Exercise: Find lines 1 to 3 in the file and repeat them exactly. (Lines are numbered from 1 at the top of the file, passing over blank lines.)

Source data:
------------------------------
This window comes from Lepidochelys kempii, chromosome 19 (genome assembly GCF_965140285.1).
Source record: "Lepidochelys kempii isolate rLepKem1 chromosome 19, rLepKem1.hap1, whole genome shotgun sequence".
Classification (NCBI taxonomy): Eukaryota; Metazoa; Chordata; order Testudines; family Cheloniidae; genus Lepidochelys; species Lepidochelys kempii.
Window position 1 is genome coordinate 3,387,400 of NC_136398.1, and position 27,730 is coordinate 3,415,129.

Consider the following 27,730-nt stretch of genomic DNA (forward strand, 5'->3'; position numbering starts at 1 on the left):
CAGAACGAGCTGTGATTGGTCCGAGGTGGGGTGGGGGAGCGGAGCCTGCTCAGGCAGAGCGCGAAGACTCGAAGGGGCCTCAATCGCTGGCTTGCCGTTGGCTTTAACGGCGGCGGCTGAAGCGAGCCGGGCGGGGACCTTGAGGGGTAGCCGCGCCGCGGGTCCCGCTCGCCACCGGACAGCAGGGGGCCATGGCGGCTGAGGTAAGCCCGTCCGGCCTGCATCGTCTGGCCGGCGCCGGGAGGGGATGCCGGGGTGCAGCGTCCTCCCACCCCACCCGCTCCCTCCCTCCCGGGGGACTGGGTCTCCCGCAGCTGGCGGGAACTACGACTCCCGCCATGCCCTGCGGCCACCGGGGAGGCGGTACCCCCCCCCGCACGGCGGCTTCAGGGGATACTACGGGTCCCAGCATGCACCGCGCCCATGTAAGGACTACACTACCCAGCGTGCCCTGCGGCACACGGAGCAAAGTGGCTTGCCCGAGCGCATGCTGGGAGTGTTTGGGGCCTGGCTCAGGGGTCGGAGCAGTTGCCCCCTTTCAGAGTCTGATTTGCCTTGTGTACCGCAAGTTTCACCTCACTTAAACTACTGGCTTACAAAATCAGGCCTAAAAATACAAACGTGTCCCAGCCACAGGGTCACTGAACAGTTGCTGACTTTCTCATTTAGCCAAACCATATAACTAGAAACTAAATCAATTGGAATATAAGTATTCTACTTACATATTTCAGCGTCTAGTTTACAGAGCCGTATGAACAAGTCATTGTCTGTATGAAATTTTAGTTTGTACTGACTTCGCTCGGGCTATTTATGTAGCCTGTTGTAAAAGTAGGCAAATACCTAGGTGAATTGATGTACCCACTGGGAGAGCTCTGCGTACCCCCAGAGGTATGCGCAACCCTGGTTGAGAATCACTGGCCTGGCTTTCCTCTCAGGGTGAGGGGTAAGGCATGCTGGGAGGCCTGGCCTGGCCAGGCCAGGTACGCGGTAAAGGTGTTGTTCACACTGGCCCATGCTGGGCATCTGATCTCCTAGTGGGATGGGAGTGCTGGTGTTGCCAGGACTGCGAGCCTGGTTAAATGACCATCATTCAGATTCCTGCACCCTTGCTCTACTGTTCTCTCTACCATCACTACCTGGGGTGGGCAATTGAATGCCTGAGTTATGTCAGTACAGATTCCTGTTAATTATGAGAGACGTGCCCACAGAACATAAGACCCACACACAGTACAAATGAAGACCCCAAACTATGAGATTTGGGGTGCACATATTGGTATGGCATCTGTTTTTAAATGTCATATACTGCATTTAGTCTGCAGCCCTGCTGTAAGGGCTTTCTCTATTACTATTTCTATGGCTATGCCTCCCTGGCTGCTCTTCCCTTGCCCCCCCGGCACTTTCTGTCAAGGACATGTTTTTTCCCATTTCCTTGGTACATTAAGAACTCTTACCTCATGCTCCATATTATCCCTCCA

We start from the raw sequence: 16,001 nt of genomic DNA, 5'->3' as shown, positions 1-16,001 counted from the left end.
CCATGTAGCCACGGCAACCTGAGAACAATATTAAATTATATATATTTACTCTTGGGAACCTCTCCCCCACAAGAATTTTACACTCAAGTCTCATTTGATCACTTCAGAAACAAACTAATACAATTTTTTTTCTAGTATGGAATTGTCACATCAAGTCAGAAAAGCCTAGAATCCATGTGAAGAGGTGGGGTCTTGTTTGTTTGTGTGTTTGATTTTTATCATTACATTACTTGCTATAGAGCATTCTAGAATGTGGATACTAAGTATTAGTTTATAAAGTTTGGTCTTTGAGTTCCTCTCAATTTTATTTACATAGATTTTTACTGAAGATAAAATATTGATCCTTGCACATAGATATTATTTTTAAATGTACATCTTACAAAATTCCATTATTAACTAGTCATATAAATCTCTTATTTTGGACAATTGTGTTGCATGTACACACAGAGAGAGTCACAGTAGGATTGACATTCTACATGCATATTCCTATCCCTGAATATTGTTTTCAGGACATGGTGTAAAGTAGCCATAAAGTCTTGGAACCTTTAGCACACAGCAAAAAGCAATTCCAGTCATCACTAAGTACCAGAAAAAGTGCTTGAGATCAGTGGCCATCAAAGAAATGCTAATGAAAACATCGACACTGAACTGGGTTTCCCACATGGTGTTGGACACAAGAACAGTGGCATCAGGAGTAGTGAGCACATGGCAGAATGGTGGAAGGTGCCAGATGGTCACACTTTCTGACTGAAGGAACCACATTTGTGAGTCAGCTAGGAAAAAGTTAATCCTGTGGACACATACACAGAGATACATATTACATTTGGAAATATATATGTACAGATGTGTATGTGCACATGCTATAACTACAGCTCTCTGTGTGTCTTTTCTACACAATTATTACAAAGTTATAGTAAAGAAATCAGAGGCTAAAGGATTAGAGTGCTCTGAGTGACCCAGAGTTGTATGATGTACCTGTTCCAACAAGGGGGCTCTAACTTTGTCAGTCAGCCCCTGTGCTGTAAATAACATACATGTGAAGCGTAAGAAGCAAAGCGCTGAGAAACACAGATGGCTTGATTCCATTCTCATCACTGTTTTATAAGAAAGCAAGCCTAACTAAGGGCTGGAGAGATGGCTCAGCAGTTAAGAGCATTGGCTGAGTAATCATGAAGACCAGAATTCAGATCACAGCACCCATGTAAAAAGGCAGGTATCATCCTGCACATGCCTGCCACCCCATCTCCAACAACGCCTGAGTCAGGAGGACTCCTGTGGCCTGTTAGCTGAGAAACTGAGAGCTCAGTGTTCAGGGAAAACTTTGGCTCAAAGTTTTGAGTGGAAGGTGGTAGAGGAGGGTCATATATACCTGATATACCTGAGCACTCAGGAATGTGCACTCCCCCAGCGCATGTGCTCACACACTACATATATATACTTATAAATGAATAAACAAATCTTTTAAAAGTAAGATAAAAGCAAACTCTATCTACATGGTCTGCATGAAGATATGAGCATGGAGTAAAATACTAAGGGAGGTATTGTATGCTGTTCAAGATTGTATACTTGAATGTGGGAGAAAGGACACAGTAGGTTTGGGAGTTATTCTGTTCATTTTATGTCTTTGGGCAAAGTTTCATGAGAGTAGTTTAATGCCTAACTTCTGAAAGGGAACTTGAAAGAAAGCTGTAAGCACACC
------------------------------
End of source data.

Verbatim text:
This window comes from Lepidochelys kempii, chromosome 19 (genome assembly GCF_965140285.1).
Source record: "Lepidochelys kempii isolate rLepKem1 chromosome 19, rLepKem1.hap1, whole genome shotgun sequence".
Classification (NCBI taxonomy): Eukaryota; Metazoa; Chordata; order Testudines; family Cheloniidae; genus Lepidochelys; species Lepidochelys kempii.